Stuart Kelly

John Deakin: the perfect anti-hero of the tawdry Soho scene

The photographer never attempted to show anyone in a good light, making his portraits of Francis Bacon and other Soho habitués look like dress rehearsals for morgue shots

‘Untitled I’: photograph of Francis Bacon by John Deakin, 1967. [© John Deakin/Courtesy of the John Deakin Archive]

During the various lockdowns I found myself wondering how Iain Sinclair was coping with the restrictions. It seemed unthinkable that this unflinching punisher of pavements could be stuck with 30 minutes round the park. But, as it turns out, sequestering, in a fashion that only the Scots word ‘thrawn’ can do justice to, has resulted in the most archetypal Sinclair book yet.

John Deakin is the pariah genius of the title. During the ‘brain-dead hibernation’ of the pandemic, Sinclair got a short-term loan of ‘17 albums of John Deakin’s photographs, fresh prints made from recovered contact sheets; a substantial history of his labours, a flickbook parade of the stunned and waxy faces of his time and place’. From this Sinclair tried to create a ‘psycho-biographic fiction’. The milieu and the manner suited him perfectly, and it seems ironic that the enforced inability to travel and the ‘resurrected eidolons of a story that was not mine to tell’ has created a far-flung book, taking in Wales, Malta, Paris, Rome, Athens and Tangiers, and ending with death in an insalubrious hotel in Brighton.

Deakin, to Sinclair, is rather like God to Voltaire: if he did not exist it would be necessary to invent him. He was not only the subject of paintings by Bacon, but his photographs were the basis of Bacon portraits. He was marginal and central, his role behind the camera being a search for willing victims. There was no attempt at best sides or good light. His subjects look like dress rehearsals for a morgue shot – not just Bacon, but Frank Auerbach and Lucian Freud, as well as the poets George Barker and Dylan Thomas.

To Barbara Hutton, Deakin was the ‘second nastiest little man’ she had ever encountered

Deakin was the perfect anti-hero of the tawdry Soho scene. George Melly called him ‘a vicious little drunk of such inventive malice and implacable bitchiness that it’s surprising he didn’t choke on his own venom’. To Barbara Hutton, he was ‘the second nastiest little man’ she had ever encountered. (Sinclair, or posterity, draws a veil over the first.) Noël Coward warned: ‘Never let that man near me again.’ There was a sulphurous miasma to him; yet Sinclair manages to convey a hybrid of pity and admiration. With a kind of spiteful panache, Deakin named Bacon as his next of kin, forcing the artist to travel to Brighton to identify his body. In a way, Deakin forced Bacon to acknowledge him. It was, to use Deakin’s coinage, a horrible ‘obitchery’. As a last laugh, it may be whimpering but it is persistent.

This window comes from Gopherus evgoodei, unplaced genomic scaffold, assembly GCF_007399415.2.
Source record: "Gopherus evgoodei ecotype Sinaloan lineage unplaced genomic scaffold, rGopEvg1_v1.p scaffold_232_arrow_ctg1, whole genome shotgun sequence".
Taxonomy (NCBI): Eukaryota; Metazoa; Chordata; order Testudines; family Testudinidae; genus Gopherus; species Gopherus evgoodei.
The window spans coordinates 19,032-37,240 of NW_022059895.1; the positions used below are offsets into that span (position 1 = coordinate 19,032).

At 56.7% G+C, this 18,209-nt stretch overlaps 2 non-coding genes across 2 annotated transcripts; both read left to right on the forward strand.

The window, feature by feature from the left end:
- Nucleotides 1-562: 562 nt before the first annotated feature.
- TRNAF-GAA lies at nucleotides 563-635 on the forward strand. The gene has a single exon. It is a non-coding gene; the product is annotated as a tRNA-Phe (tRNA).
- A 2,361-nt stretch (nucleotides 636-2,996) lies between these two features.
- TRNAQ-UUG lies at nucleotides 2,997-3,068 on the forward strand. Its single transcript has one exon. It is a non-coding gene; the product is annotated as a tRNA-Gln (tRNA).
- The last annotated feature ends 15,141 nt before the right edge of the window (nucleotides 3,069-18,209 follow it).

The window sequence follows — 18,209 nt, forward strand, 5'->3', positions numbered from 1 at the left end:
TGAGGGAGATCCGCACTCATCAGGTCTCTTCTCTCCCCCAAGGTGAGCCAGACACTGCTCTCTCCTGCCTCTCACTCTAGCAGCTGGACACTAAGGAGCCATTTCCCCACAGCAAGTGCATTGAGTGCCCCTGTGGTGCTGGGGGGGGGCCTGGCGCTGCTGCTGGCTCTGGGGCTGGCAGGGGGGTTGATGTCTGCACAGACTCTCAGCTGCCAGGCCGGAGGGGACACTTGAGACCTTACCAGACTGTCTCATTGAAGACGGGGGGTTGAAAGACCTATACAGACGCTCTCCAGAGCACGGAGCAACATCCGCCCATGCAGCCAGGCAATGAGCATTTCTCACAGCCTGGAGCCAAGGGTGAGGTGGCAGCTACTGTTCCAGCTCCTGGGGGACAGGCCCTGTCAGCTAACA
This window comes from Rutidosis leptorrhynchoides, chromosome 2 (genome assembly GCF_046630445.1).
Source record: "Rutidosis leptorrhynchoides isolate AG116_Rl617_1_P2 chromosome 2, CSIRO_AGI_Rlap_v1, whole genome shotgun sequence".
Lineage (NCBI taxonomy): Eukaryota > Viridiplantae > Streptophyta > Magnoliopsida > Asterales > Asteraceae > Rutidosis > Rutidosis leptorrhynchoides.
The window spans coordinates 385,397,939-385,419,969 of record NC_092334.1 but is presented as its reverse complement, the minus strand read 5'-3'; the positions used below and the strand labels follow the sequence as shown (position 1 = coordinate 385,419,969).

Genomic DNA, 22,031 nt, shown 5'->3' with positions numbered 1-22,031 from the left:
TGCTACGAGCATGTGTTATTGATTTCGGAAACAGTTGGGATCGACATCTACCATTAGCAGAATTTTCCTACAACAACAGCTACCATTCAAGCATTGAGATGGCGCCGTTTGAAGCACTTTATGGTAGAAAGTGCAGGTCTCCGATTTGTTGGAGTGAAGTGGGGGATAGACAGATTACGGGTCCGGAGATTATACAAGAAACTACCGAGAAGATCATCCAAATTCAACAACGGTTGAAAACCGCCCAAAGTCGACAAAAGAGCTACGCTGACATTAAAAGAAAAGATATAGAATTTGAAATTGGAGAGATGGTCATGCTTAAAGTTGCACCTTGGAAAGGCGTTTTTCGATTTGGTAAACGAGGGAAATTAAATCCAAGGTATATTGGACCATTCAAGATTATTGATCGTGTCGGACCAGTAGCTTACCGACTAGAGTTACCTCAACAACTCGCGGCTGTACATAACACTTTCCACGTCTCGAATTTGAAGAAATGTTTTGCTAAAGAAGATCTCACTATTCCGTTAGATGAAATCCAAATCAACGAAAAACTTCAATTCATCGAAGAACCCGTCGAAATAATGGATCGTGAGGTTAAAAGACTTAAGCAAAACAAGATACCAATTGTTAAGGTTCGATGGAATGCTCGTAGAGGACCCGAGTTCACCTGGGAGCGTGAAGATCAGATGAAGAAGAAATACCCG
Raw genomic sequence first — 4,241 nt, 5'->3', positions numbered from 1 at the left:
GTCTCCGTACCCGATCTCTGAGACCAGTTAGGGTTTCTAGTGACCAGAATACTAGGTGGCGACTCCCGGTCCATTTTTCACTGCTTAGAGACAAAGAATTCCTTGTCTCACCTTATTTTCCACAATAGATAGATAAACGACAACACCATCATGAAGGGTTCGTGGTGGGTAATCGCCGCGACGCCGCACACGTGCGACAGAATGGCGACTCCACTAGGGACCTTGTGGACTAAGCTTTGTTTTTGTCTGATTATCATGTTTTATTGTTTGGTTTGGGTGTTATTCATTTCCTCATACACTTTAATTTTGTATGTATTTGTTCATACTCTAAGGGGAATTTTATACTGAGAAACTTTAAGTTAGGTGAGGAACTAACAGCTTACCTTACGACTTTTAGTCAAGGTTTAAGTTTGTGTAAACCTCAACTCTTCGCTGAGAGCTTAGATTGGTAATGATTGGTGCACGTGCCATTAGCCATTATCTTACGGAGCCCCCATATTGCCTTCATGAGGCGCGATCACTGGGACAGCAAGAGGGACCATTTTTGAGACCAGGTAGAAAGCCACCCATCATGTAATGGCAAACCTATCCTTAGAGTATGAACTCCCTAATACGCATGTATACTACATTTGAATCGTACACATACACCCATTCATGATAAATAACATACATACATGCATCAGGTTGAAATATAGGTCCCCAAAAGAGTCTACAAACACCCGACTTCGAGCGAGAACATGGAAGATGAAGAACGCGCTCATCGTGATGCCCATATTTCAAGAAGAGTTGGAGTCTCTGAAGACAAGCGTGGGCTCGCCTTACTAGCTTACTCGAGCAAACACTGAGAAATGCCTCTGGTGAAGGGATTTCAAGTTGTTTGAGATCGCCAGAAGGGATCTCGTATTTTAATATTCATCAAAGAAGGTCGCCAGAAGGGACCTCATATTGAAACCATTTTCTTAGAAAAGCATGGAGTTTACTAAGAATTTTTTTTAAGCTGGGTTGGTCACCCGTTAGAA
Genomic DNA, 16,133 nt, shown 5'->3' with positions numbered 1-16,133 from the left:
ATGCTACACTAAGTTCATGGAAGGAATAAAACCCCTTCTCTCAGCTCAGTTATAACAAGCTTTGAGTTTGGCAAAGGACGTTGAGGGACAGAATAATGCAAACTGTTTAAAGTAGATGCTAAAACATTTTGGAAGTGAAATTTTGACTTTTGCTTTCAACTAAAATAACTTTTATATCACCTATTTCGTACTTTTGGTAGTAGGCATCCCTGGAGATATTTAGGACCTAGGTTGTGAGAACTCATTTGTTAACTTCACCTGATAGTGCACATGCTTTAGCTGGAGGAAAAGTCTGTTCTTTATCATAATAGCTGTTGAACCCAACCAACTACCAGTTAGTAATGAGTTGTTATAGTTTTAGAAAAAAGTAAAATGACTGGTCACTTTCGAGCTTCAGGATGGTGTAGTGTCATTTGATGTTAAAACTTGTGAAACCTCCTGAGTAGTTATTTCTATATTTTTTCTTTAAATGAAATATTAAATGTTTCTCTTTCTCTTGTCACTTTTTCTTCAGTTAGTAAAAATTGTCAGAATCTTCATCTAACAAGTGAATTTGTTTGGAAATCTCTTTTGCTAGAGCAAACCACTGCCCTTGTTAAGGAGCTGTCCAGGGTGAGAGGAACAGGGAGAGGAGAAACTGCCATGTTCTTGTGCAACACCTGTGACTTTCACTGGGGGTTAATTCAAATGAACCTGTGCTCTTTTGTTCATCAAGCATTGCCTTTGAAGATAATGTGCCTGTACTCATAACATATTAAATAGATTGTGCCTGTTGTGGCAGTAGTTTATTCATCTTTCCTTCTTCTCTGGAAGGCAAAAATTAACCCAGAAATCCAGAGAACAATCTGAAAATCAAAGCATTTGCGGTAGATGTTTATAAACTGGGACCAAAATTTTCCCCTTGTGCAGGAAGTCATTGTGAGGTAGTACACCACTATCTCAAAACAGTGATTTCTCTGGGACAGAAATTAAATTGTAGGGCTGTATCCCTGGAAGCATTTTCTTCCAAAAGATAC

‘It can feel,’ writes Sinclair, ‘to the conspiracy obsessive, initiated by the tarot of the albums, that the stalking photographer lurks somewhere at the back of all the cultural manifestations. He served, he provoked. He kept the record.’ The presence of the Krays and other avatars of crime gives a dark slant to the idea of potentially compromising snaps. But there is more to this than ghoulishness, particularly in the section on David Archer and the Parton Press. For Archer to have published many of the post-war surrealists and writers of the ‘New Apocalypse’ was no small achievement, even if the reward was being sponged off into penury.

Pariah Genius reminded me of a story in the cult 1980s television series Sapphire and Steel, where the antagonist, ‘The Shape’, is a featureless man hidden in every photograph who traps people in two dimensions. His look bears an uncanny resemblance to Hitler’s only known self-portrait. Sinclair is working with some of the same icons. His lexicon is occult as well as criminal. This is a world of negatives, dark rooms and transparencies. He inverts the old anthropological canard about groups such as the Amish, Native Americans or Arabs believing that the camera steals the soul. Sinclair presents Deakin’s imagined life as a form of botched exorcism, with the subjects warped, distorted and smeared like sitters in a Bacon painting.

Deakin’s archive becomes a wordless novel, with Sinclair tasked as the magus or critic to interpret what story it is telling. One sinister figure, Robinson, named after the transient character in the poetry of Weldon Kees, chides Sinclair that:

the quality that separates Deakin’s snaps… from an AI pastiche is spirit… And it would be child’s play to call up a simulacrum of your rather singular prose style. With a few words redacted, the book would write itself.

 It is the old Sinclair refrain: ‘These fragments have I shored against my ruins.’